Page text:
Get your Omicron booster now to protect yourself from variants

Published on September 19, 2022


The new “bivalent” booster vaccine fights both older and newer variants. Fortify your body’s defenses now against COVID-19 by getting the new vaccine boosters designed to combat the most widespread and current variant.

The “Omicron” or “bivalent” booster is available to anyone at least 12 years old. It protects against serious illness and death – risks more severe for those over 60 and others with certain medical conditions.  

The booster comes at a time when many restrictions have already eased or recently ended, such as state and local vaccine requirements for childcare, dental offices and some other workplaces that expired Sept. 17. 

This transition away from health orders allows individuals, businesses, and other venues to take more responsibility in lowering risk and preventing outbreaks. Common strategies continue to increase safety: effective masking, staying up to date on vaccinations, knowing how and when to test, isolation when necessary, and quarantine.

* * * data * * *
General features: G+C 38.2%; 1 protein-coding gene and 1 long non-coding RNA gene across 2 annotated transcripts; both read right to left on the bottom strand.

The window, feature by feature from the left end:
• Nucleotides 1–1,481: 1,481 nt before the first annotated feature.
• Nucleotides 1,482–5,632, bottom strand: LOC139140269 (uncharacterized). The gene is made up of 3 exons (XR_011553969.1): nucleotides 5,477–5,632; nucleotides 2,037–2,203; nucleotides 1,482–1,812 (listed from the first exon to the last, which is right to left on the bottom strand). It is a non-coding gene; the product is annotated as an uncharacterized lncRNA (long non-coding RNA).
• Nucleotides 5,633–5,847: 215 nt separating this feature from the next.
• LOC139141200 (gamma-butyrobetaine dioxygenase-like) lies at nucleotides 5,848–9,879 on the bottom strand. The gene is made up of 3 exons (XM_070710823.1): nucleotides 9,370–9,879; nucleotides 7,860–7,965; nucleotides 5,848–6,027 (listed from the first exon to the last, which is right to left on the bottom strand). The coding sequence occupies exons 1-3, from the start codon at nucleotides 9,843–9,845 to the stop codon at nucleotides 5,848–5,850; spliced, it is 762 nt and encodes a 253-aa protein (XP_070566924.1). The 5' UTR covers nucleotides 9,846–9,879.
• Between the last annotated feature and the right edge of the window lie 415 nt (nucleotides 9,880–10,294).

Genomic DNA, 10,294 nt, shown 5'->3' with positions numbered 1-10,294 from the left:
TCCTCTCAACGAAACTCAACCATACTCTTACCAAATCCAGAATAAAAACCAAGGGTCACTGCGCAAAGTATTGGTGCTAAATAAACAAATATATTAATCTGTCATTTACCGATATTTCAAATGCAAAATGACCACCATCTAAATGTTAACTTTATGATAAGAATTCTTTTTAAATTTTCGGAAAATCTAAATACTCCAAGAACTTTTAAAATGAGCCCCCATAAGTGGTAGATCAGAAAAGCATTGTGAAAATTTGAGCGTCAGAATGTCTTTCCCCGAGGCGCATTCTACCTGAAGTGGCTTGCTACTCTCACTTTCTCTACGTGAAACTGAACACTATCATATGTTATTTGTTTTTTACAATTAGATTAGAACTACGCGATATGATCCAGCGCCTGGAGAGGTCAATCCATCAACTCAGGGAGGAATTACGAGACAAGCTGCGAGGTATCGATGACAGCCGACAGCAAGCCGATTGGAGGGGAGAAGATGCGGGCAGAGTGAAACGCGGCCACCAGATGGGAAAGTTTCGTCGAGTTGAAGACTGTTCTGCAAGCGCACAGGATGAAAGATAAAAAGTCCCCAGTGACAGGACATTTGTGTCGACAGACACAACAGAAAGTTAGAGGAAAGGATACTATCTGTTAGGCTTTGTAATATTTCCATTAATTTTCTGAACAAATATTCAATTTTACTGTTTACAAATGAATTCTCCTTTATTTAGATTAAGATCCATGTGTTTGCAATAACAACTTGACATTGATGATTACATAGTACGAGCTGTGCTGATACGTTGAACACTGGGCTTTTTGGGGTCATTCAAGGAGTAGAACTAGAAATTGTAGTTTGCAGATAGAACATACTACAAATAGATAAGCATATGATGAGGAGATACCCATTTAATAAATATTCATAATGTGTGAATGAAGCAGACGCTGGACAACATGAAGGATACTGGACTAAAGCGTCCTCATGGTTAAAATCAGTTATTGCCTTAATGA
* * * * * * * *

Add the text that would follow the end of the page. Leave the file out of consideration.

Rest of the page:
Find boosters at healthcare providers, pharmacies, local clinics   

If you haven’t already, get your primary series, such as the two doses each for the Moderna or Pfizer vaccines.  

If it’s been at least two months since you got your last dose of your primary series or a previous booster, you qualify for the new Omicron booster. 

Find a booster where it’s convenient for you:  

Local vaccination event in Belle Haven

Wednesday, September 28, 2022
2–6 p.m. 
All Five Preschool
1391 Chilco St.
Menlo Park

Clinic offers Pfizer and Moderna vaccinations (ages 3+). Vaccines for 3-4 years are walk-in only. Appointments are available for those 5 years and older. Sign up via MyTurn. All are welcome regardless of immigration status. 

If you have had COVID-19, you can get a booster as soon as you have completed isolation, but you may consider delaying the booster by three months from when your symptoms started. Immunity from infection diminishes quickly, and there’s no guarantee that the strain you had is the same as what’s being targeted by the Omicron booster.